Historical marker at the site of Ned Hector's log cabin
Montgomery County has a rich history of the American Revolution. George Washington, Lafayette, and “Mad” Anthony Wayne all came through our county at some point. But today, we’re going to look a less well known soldier of the revolution: Edward “Ned” Hector.
Ned Hector first comes into the historical record at the Battle of Brandywine in September, 1777. He served in Colonel John Proctor’s 3rd PA Artillery as a teamster (wagon driver) and bombardier (part of a cannon crew). He was one of about 9000 black soldiers to fight on the American side (many more fought for the British who promised freedom) His commanding officer ordered a retreat calling for everything to be abandoned, including weapons and horses. Hector was heard to say, “I will save my horses, or perish myself.”
In civilian life, Hector had also worked as a teamster, so we can assume that he was skilled in managing horses. He not only saved himself and the horses, but many discarded weapons, keeping them out the hands of the British.
Hector also fought at the Battle of Germantown and probably served in the militia until 1780.
An example of a cannon crew of the Revolutionary era
We don’t know exactly where or when he was born, but probably around 1744. After the war, he settled in a sparsely populated part of Plymouth township, which would later became part of Conshohocken (founded in 1850). His log cabin was at Hector and Fayette Streets. Hector St. was named after him in 1850.
In the early Republic, many veterans had trouble getting pensions from the federal government, and Ned Hector was no different. He petitioned Congress in 1827, 1829, and 1833, and was rejected all three times. In 1833, Congress did award him a one-time reward of $40. He died one year later at the age of 90. He might have originally been buried at Mt. Zion AME Church in Norristown, but the bodies from that graveyard were relocated to Robert's Cemetery in King of Prussia. It is most likely that his remains are there.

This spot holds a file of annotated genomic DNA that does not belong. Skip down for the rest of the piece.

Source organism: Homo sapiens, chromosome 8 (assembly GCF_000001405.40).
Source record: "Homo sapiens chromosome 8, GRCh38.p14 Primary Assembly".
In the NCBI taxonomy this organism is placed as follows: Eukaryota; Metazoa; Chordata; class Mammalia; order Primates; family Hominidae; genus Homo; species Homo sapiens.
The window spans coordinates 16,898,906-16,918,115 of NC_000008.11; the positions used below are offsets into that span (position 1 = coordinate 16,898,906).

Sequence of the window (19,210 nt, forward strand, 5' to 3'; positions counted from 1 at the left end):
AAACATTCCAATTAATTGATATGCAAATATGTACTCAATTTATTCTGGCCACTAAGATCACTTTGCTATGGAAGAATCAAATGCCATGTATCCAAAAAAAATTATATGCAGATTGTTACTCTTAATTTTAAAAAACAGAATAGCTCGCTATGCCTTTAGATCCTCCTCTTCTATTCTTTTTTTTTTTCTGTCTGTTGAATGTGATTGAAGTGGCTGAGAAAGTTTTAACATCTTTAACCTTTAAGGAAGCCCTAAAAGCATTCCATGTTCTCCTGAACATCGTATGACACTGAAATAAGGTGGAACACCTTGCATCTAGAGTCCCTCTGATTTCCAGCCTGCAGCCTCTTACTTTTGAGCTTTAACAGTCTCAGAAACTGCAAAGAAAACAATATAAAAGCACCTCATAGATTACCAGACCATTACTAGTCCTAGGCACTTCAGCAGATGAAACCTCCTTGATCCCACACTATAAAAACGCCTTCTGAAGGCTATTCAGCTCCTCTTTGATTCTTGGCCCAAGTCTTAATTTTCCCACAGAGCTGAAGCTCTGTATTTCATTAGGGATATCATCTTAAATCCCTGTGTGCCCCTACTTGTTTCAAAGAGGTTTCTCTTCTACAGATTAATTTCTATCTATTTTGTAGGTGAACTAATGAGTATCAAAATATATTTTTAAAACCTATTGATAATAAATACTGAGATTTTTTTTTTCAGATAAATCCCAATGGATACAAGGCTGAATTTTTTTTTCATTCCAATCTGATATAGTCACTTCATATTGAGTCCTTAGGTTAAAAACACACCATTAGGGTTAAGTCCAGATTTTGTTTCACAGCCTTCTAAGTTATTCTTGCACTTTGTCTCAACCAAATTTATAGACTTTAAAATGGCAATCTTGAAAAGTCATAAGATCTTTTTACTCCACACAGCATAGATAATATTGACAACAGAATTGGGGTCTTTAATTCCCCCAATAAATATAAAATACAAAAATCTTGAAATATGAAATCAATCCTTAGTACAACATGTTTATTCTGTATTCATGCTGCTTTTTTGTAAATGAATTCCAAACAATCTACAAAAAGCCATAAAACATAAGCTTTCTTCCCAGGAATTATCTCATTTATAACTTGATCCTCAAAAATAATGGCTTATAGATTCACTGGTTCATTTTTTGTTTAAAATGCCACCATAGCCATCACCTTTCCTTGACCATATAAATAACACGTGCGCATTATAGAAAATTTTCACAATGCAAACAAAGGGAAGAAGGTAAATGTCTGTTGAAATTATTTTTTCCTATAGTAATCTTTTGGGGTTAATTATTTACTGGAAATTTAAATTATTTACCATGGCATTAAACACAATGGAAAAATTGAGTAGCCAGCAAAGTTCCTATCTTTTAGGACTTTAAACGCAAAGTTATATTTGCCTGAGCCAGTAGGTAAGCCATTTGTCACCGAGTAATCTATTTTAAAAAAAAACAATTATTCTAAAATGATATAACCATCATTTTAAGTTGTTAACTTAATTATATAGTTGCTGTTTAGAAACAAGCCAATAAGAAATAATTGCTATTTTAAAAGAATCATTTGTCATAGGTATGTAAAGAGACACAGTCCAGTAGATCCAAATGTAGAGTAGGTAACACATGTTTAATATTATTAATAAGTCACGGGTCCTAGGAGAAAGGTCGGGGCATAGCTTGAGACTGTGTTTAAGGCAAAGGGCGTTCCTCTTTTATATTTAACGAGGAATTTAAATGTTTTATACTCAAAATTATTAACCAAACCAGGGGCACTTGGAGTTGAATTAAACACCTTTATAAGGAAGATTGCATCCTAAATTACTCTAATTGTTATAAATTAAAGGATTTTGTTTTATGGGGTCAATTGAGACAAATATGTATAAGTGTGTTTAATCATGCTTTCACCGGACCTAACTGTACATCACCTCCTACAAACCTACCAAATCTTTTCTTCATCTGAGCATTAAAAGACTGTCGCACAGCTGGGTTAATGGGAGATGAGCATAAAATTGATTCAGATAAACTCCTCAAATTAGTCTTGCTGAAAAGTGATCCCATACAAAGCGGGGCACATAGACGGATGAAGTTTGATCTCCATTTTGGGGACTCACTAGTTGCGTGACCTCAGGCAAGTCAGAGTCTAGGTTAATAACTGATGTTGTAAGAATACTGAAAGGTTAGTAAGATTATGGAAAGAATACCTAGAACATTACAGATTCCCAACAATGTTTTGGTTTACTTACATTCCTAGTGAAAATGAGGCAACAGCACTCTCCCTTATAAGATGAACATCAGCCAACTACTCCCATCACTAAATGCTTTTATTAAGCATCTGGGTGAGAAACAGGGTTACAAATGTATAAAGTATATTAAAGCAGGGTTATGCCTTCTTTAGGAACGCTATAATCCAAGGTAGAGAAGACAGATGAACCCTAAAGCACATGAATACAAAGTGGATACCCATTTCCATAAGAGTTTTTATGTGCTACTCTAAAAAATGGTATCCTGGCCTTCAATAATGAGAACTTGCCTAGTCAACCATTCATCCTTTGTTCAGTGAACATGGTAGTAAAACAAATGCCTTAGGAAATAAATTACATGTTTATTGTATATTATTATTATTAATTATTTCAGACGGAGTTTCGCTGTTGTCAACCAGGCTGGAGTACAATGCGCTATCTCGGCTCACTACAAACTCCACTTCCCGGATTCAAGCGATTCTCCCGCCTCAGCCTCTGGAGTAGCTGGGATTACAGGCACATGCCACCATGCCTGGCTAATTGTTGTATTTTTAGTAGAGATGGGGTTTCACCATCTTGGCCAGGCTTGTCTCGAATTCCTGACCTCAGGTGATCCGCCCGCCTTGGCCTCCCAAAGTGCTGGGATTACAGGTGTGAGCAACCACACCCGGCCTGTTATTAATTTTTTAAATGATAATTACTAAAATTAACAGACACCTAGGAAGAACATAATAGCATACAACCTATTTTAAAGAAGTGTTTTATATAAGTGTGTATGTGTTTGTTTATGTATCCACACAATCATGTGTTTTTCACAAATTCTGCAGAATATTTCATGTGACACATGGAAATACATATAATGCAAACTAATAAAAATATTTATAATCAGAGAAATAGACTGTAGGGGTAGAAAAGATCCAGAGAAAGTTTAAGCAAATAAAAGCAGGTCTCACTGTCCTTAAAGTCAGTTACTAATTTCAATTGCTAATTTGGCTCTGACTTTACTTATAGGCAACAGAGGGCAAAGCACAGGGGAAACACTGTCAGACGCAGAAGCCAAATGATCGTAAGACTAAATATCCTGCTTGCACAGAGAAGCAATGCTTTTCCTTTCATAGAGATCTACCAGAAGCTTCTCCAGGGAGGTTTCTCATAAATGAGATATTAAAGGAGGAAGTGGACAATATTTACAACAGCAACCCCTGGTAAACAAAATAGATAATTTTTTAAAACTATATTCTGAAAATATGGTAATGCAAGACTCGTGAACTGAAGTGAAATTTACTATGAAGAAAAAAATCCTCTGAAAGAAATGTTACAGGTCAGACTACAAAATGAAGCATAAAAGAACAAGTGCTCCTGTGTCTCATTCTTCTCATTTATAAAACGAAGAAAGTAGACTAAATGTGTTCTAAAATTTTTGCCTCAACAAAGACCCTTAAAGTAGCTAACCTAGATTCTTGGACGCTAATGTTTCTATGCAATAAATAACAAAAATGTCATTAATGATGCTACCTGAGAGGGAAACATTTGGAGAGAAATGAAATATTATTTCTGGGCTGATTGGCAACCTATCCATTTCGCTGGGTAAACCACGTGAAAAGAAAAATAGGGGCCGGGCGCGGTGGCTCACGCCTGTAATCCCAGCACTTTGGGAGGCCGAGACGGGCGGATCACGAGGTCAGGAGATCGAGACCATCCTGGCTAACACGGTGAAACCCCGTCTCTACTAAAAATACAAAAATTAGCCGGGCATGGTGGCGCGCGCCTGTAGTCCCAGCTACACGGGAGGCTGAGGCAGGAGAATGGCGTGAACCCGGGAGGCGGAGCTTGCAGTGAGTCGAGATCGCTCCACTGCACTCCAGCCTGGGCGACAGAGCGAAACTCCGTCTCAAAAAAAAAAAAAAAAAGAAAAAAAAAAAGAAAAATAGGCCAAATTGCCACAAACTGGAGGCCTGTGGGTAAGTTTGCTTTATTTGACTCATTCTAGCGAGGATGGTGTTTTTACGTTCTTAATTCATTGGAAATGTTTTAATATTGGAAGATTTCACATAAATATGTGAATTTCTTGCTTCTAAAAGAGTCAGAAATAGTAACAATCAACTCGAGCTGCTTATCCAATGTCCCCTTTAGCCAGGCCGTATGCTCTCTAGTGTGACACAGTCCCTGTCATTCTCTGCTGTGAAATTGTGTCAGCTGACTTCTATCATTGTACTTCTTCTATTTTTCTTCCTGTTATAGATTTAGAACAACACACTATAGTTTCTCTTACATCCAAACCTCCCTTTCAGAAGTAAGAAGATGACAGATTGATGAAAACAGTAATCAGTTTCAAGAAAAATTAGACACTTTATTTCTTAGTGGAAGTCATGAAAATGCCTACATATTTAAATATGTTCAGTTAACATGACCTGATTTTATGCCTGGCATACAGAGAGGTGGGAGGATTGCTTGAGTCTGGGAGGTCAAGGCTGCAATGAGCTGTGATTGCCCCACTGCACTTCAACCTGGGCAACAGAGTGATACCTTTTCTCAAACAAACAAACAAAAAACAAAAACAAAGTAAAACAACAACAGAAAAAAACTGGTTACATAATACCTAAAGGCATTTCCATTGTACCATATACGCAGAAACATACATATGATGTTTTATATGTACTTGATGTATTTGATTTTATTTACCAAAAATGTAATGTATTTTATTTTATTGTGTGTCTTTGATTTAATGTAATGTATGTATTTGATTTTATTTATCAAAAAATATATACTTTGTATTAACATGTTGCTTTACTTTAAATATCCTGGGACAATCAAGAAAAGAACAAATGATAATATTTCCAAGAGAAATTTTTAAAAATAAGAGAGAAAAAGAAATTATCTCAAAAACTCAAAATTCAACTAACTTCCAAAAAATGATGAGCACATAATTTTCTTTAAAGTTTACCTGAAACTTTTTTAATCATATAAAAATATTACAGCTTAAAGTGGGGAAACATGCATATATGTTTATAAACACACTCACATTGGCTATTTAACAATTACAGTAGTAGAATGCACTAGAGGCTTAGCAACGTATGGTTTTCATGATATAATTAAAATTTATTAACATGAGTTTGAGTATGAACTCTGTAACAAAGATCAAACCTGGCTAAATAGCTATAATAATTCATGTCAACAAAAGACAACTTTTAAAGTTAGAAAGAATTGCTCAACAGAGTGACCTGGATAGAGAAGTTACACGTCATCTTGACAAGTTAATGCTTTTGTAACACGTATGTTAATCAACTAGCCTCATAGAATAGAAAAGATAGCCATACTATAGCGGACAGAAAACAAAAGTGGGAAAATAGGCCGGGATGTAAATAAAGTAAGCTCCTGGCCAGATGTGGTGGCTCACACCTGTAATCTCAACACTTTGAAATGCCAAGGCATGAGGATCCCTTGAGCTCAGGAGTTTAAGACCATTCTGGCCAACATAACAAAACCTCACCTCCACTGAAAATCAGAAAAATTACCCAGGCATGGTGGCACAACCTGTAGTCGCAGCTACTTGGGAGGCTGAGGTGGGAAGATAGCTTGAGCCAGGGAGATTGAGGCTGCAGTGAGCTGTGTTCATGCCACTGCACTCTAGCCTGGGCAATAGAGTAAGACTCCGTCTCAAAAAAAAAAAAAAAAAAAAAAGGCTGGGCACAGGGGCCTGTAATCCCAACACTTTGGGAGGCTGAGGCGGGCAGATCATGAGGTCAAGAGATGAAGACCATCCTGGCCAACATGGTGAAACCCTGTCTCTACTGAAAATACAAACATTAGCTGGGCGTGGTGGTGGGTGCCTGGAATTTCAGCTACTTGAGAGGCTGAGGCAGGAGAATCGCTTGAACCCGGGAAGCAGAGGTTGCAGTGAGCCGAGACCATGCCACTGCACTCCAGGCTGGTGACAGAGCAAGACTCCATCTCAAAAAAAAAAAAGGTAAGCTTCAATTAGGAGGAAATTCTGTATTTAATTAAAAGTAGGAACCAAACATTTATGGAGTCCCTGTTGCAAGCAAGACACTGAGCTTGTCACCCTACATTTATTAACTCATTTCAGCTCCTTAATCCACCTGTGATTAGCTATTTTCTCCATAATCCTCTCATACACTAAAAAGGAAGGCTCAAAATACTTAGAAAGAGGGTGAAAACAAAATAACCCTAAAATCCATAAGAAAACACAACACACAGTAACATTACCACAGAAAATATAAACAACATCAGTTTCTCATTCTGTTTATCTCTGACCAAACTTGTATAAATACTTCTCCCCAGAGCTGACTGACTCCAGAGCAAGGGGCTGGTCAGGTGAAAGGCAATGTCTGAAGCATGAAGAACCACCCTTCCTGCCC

Sadly, his wife, Jude, died very soon thereafter (some records say one hour after Ned’s funeral and some say two days later). They probably had several children. One son Charles married a widowed woman who had been born into slavery named Leah. Leah Hector outlived her second husband dying at the age of 108 in Bridgeport. She’s listed in the 1860 Census as a “washerwoman,” but a 1929 Times Herald article by “Norris” says that she was known for making and selling herbal medicines.
There are no images of Ned Hector, so I’ll leave you with a picture of Noah Lewis, who has extensively researched Ned Hector and often plays Hector in re-enactments. Much of the information in this article was based on Noah's work, especially his 2013 article in the Historical Society's Bulletin, "Being Edward Hector." Check out his website: nedhector.com.